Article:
15:00–16:30 United Nations Organization on Drugs and Crime (UNODC) Peaceful and inclusive societies for sustainable development (Boardroom C, Building C, 4th Floor)
Chair: H.E. Mr. Luis Alfonso de Alba, Ambassador of Mexico to the International Organizations in Vienna Speakers:
Mr. Jean-Luc Lemahieu, Director, Division for Policy Analysis and Public Affairs, UNODC
Mr. Gautam Babbar, Programme Management Officer & Inter-Agency Affairs Officer, UNODC
Mr. Michael Obrovsky, Head of Research Department, Austrian Foundation for Development Research Mr. Michael Platzer, Chairperson, Alliance of NGOs on Crime Prevention and Criminal Justice, ACUNS Vienna Liaison Officer
17:00–18.00 Comprehensive Nuclear-Test-Ban Treaty Organization (Preparatory Commission) (CTBTO) Briefing: “The Contribution of the CTBT to International Peace, Security and Development” (Boardroom C, Building C, 4th Floor)
Mr. Cormac O’Reilly, External Relations Officer, CTBTO
19:00 Reception at the Diplomatic Academy of Vienna
(Courtesy of the Permanent Mission of Austria to the International Organizations in Vienna)
Welcoming speech: “Future of rule- based societies”
H.E. Mr. Hans Winkler, Director, Diplomatic Academy of Vienna
Thursday, January 15, 2015
09:00–9:30 Registration (Gate 1)
10:00–11:30 International Atomic Energy Agency (IAEA)
Science and Technology:– The Unique Contributions of Nuclear Techniques to the Post 2015-Agenda (Boardroom C, Building C, 4th Floor)
Short film: ”Food for the Future” Speakers:
Mr. Ferenc Toth, Planning and Economic Studies Section, Department of Nuclear Energy, IAEA
Mr. Carl Blackburn, Acting Section Head, Food and Environmental Protection Section, Department of Nuclear Sciences and Applications, IAEA
Mr. Neil Victor Jarvis, Section Head, Division of Africa, Department of Technical Cooperation, IAEA Ms. Monika Froehler, Communications Officer, Sustainable Energy for All (SE4ALL)
12:00-13:30 United Nations Office for Outer Space Affairs (UNOOSA)
Space policy, science and technology: accelerating development in the post-2015 era (Boardroom C, Building C, 4th Floor)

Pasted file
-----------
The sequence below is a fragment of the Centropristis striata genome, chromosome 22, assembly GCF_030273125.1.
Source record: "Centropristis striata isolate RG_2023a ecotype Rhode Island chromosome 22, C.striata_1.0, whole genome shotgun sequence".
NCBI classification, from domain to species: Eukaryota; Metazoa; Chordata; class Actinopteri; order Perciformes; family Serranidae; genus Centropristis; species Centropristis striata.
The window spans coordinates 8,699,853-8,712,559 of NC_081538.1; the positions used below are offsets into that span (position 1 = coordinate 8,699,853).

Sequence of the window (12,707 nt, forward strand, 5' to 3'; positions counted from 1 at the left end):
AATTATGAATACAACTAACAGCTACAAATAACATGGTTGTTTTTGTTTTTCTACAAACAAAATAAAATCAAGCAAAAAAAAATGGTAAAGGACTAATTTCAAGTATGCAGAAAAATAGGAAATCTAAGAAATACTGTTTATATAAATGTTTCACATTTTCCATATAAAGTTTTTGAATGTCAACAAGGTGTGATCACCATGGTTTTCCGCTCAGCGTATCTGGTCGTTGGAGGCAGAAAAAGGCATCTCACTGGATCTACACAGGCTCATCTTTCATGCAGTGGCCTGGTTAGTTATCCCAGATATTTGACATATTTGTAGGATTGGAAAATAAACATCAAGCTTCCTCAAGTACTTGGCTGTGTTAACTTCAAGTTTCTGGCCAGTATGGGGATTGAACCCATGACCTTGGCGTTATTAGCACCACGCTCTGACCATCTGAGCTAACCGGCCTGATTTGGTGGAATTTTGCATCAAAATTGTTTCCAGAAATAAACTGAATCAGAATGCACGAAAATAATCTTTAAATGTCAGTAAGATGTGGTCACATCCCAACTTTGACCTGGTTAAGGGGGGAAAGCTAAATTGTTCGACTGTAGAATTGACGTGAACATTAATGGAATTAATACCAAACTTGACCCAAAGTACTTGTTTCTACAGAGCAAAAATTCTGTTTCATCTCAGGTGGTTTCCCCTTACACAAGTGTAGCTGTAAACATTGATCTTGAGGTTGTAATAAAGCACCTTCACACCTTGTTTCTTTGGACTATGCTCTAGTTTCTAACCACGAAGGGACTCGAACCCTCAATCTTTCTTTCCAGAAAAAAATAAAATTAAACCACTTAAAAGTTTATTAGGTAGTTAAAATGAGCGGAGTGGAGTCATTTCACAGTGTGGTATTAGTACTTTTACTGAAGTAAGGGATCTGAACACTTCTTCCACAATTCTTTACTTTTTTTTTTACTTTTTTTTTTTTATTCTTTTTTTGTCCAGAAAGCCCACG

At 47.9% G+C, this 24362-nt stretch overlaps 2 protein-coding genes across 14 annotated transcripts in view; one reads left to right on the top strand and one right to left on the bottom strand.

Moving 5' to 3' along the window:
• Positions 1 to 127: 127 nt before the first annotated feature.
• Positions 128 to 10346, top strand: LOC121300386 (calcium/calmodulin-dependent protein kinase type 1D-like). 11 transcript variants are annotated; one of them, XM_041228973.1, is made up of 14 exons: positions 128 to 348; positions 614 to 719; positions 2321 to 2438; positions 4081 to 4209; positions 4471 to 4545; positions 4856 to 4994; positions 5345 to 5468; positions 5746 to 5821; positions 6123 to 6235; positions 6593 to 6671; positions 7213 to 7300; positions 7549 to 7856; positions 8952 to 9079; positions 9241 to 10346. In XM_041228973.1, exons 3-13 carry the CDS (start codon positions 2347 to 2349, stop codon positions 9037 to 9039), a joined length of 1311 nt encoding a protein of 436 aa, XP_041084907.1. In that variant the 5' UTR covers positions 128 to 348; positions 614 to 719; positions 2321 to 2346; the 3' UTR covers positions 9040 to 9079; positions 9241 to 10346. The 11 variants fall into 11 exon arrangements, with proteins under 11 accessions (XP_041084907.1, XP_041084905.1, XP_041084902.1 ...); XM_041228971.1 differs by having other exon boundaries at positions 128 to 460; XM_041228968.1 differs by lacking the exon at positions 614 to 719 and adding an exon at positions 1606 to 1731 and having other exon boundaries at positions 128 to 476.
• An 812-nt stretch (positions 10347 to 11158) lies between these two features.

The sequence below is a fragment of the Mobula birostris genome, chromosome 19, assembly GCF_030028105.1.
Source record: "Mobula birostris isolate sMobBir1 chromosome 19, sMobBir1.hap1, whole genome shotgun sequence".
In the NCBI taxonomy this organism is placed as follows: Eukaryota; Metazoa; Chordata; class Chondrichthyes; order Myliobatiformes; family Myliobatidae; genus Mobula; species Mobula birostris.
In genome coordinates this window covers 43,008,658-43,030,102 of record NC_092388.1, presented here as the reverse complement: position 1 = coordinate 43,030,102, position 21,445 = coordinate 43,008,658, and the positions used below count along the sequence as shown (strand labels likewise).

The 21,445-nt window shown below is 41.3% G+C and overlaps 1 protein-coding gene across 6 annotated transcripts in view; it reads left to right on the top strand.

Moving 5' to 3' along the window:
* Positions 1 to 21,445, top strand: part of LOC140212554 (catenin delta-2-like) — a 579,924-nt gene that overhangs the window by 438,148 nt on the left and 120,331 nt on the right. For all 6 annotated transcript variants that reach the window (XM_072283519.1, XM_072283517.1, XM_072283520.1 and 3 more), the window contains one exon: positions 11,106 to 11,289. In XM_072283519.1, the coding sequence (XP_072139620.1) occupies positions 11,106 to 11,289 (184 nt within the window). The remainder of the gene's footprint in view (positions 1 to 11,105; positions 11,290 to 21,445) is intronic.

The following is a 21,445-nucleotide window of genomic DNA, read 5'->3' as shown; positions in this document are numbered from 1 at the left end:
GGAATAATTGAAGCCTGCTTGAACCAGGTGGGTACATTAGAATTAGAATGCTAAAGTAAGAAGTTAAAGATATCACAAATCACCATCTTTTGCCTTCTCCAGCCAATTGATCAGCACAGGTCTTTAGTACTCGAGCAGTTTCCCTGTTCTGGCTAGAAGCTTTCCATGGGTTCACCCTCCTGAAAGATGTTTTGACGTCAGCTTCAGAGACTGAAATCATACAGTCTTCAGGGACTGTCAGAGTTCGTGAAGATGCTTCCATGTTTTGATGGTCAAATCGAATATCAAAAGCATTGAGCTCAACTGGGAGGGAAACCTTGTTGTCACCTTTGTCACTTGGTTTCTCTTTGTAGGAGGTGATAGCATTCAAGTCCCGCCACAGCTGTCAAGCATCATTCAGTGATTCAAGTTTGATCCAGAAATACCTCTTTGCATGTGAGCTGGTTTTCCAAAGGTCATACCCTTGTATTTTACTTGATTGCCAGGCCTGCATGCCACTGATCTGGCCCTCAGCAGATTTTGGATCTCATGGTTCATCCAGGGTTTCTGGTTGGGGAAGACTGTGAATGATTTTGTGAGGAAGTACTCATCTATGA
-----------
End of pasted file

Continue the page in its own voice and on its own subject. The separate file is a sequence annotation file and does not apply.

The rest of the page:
Chair: (tbc) Speakers:
Mr. Niklas Hedman, Chief Committee, Policy and Legal Affairs Section
Mr. Luc St- Pierre, Senior Programme Officer, Space Applications Section
Mr. Werner Balogh, Programme Officer, Space Science & Technology Space Apps. Section Ms. Irmgard Marboe, Professor of International Law, University of Vienna
Mr. Walther Lichem, Professor, f. Austrian Ambassador to Canada
13:30-14:30 Lunch break
14:30–15:50 UN Commission on International Trade Law (UNCITRAL)
The importance of a solid commercial legal framework for sustainable development
(Boardroom C, Building C, 4th Floor)
Chair: H.E. Mr. Cristian Istrate, Ambassador of Romania to the International Organizations in Vienna Speakers:
Mr. Jernej Sekolec, Former Secretary UNCITRAL, Independent Arbitrator Mr. Timothy Lemay, Principal Legal Officer and Head, Legislative Branch Ms. Anniko Szalai, Professor, University of Szeged
16:00–17:30 The United Nations Entity for Gender Equality and the Empowerment of Women (UNWOMEN)
Gender Equality and the Post-2015 Agenda
(Boardroom C, Building C, 4th Floor)
Chair: H.E. Ms. Anu Laamanen, Ambassador of Finland to Austria
Ms. Ursula Bauer, Chief Executive Office, Executive Group for Organisation, Safety and Security, City of Vienna
Ms. Lilly Sucharipa, President, Austria National Committee for UN Women
Dr. Dorota Gierycz, Professor, Webster University
Ms. Ivana Kristic, Professor, University of Belgrade
18:30 Social event: Wiener Heurige (Courtesy of the City of Vienna)
Friday, January 16, 2015
7:30–8:00 Registration (Gate 1)
8:30–10:00 United Nations Industrial Development Organization (UNIDO), United Nations Information Service (UNIS), United for Education and Sustainable Futures (UESF), IAAI– Innovative Ways for Youth Engagement and Volunteerism in UN Post-2015 Development Agenda Context
(Boardroom C, Building C, 4th Floor)
Chair: Mr. Martin Nesirky, Director, UNIS Vienna Speakers:
Mr. Matteo Landi, Industrial Development and Youth Employment Expert, UNIDO
Ms. Hanna Heikkila, Associate Expert, Prevention, Treatment and Rehabilitation Section, UNODC Mr. Daniil Chugunov, Psychologist, Associate Professor of the Institute of Management and Law, St. Petersburg
Ms. Kehkasan Basu, UNEP Major Group Children and Youth (tbc)
Mr. Miroslav Polzer, IAAI
Mr. Billy Batware, UESF and Regional Academy on United Nations
Ms. Viktoriya Luchka, 2014 Ukrainian Youth Delegate to the UNGA
10:00–10:15 Coffee break
10:15–13:00 RAUN Post-2015 Development Agenda Working Group I – International Development and Trade
(Boardroom C, Building C, 4th Floor)
Inclusive and Sustainable Business Strategies: The Role of Self-Regulation – UNIDO I
Financing young entrepreneurs and young enterprises: Review of needs, difficulties, and challenges that young enterprises face when accessing finance – UNIDO II